Charter office again comes under fire from SRC for faulty information
by thenotebook on Jul 28 2012 Posted in Latest news
By Benjamin Herold and Katie McCabe
For the second time in as many weeks, Philadelphia’s School Reform Commission took issue with key information shared by the District’s Office of Charter Schools, resulting in the temporary withdrawal of a resolution seeking approval for five more years of operation for Belmont Charter School.
A related resolution for a facilities license for the school was also withdrawn. The SRC voted unanimously to renew the charter of nearby Belmont Academy Charter, which serves preschoolers and kindergartners.
Friday’s controversy, however, focused on the fate of Belmont Charter, which serves grades 1-8 and functions as the neighborhood school for students living in the surrounding Mantua neighborhood. It also serves a significant population of homeless students.
During a formal presentation to the SRC, Thomas Darden, the District’s deputy for strategic initiatives, recommended that the commission renew Belmont’s charter, but deny the school’s formal request to add 275 seats over the next five years.
Later, though, Belmont CEO Jennifer Faustman told the commission that as a “neighborhood charter,” the school is projecting to grow by roughly the same numbers of seats over the next five years regardless of whether their formal request for more seats is approved.
Faustman also indicated that Belmont had shared those growth projections with the District’s charter office.
That revelation clearly surprised and troubled Commissioner Joseph Dworetzky, who chastised Darden for not sharing the key information with the SRC before the scheduled vote.
“[The charter] expects to grow by 275 seats, they have projections to show that, and that’s not part of this presentation at all,” said a peeved Dworetzky.
Each new seat added to an existing charter is projected to cost the cash-strapped District $7,000 per year. After some furious scribbling, Dworetzky said his “rough math” indicated that Belmont Elementary’s planned growth would cost the District between $4 million and $5 million over the next five years – a meaningful hit for a district potentially facing a $1.1 billion cumulative deficit during that time.
“I’m somewhat surprised that there wasn’t a slide up here that said there was a projected enrollment increase,” said Dworetzky, exasperated.
“How do we budget? How do we plan?”
Darden said that Belmont, which has never had an enrollment cap because of its unusual “neighborhood charter” status, was unwilling to agree to one now as part of the renewal process.
“The exposure for the District has always been there,” he said.
Darden also said that his office does not believe that the neighborhood surrounding Belmont will grow rapidly enough to support the school’s enrollment projections.
But a significant portion of Belmont’s student body – about 35 percent – does not live within the school’s catchment. Many of those non-neighborhood students are homeless or transient and receive housing assistance and related services from the nearby People’s Emergency Center.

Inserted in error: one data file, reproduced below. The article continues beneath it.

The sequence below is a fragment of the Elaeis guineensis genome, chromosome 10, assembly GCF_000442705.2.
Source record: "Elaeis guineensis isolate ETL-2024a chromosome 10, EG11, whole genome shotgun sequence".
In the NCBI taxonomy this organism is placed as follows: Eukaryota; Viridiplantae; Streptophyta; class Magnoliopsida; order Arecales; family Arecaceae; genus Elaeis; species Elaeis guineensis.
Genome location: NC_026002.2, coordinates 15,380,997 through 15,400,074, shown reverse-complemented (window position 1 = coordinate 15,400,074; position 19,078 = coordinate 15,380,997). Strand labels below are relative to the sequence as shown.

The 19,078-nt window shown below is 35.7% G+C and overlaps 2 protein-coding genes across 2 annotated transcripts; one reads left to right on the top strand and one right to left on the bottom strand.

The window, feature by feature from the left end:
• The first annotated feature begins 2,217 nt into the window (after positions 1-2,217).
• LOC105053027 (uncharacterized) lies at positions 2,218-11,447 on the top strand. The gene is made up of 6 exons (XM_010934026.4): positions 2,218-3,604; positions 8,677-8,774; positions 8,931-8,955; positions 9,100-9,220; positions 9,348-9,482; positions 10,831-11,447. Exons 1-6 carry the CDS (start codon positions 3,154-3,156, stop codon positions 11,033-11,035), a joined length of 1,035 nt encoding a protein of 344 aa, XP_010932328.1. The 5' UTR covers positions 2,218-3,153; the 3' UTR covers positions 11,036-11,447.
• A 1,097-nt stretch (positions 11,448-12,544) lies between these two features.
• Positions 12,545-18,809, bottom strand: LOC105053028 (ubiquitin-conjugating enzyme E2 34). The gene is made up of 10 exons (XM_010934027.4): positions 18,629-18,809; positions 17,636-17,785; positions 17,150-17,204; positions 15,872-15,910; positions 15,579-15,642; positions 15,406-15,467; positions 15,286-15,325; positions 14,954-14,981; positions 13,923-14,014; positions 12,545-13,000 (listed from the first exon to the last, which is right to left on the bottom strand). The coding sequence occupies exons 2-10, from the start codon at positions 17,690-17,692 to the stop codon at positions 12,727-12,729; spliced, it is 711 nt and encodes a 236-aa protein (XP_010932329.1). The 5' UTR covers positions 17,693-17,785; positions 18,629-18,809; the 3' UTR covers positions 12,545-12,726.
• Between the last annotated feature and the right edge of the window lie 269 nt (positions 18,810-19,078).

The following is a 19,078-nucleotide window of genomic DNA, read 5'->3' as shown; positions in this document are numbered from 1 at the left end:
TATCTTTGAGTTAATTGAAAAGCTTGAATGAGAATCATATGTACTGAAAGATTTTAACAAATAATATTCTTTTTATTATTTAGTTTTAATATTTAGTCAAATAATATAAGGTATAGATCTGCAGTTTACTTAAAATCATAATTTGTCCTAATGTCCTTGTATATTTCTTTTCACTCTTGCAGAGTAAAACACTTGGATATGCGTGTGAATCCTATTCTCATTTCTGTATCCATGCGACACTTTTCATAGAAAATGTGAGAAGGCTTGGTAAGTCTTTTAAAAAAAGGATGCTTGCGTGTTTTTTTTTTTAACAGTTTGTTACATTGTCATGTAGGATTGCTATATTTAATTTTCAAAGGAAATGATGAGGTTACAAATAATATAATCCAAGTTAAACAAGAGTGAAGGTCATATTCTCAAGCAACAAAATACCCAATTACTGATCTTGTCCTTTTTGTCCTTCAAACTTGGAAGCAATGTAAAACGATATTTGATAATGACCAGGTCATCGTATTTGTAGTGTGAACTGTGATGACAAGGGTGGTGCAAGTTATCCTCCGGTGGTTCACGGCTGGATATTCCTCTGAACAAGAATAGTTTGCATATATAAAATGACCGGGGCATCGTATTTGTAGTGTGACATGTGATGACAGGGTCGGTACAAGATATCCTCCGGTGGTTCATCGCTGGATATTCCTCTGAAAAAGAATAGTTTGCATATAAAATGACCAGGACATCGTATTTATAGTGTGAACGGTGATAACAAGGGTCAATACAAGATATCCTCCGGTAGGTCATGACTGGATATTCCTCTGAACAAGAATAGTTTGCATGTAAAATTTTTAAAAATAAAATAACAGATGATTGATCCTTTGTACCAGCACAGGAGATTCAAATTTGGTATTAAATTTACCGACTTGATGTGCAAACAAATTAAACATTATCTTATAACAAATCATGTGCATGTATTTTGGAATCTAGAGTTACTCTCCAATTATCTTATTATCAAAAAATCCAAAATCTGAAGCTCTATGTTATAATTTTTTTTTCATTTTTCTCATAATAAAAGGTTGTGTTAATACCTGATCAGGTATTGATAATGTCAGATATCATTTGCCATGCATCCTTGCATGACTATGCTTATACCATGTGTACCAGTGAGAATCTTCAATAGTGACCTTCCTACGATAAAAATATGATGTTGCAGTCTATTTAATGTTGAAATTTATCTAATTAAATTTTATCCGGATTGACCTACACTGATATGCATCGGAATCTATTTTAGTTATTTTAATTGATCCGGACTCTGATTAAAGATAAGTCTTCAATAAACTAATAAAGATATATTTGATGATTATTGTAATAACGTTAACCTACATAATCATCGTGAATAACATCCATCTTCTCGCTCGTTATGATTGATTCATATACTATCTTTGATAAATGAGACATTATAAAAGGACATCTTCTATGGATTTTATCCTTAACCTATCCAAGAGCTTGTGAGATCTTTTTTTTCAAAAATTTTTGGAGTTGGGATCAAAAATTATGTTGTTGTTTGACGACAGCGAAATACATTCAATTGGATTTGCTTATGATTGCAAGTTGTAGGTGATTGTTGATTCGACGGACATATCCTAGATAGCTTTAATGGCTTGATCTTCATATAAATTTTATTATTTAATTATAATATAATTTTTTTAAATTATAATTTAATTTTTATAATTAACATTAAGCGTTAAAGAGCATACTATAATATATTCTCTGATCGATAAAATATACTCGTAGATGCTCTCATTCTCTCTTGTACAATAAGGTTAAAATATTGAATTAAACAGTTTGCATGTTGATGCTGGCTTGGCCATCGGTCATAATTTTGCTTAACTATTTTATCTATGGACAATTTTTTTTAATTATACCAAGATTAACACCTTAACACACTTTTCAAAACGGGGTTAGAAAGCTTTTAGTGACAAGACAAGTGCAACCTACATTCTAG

Faustman, the school’s CEO, said that many of those students elect to stay at Belmont even after their families move out of the neighborhood.
In addition to expressing concern about a possible enrollment increase, the commissioners also debated at length how Belmont’s unusual relationship to its surrounding community, to the People's Emergency Center, and to students who leave the neighborhood should be articulated in any new charter agreement.
“I’m very uncomfortable with voting for something that doesn’t reflect reality,” said Commissioner Feather Houstoun.
Friday’s flare-up between the SRC and the charter office was the second this month.
A week ago, Darden erroneously told the commission that the 5,000-plus new charter seats they have authorized so far this spring would cost the District $38 million over five years –$101 million less than the actual projected cost.
Asked after Friday’s meeting whether he felt the SRC is getting reliable information from the Office of Charter Schools as it makes high-stakes decisions about renewals and revocations, SRC Chairman Pedro Ramos responded tersely.
“I think the record of today’s meeting speaks for itself,” he said.
“Before we contemplate options, we need more clear and consistent information.”
The Notebook/NewsWorks reported earlier this week that city leaders have been considering an overhaul of the charter office, which is widely perceived to be understaffed. Significant disagreements about the purpose, structure, and funding for a new office, as well as the ongoing turmoil in the District, have put any such plans on hold, however.
In the meantime, Belmont is one of six charters still awaiting a renewal vote.
The District is still working to complete a financial analysis of one of the schools, World Communications Charter, which was late in submitting its data.
The District is also holding off on making renewal recommendations about Imhotep Institute Charter High School and Philadelphia Electrical and Technology, both of which are among dozens of subjects in an ongoing state investigation of possible cheating on state tests.
Finally, the District is waiting on legal reviews at Planet Abacus and Laboratory Charter, both of which were founded by charter mogul June Brown, whom federal investigators indicted Tuesday in a $6.5 million fraud scheme related to the three charters with which she is associated.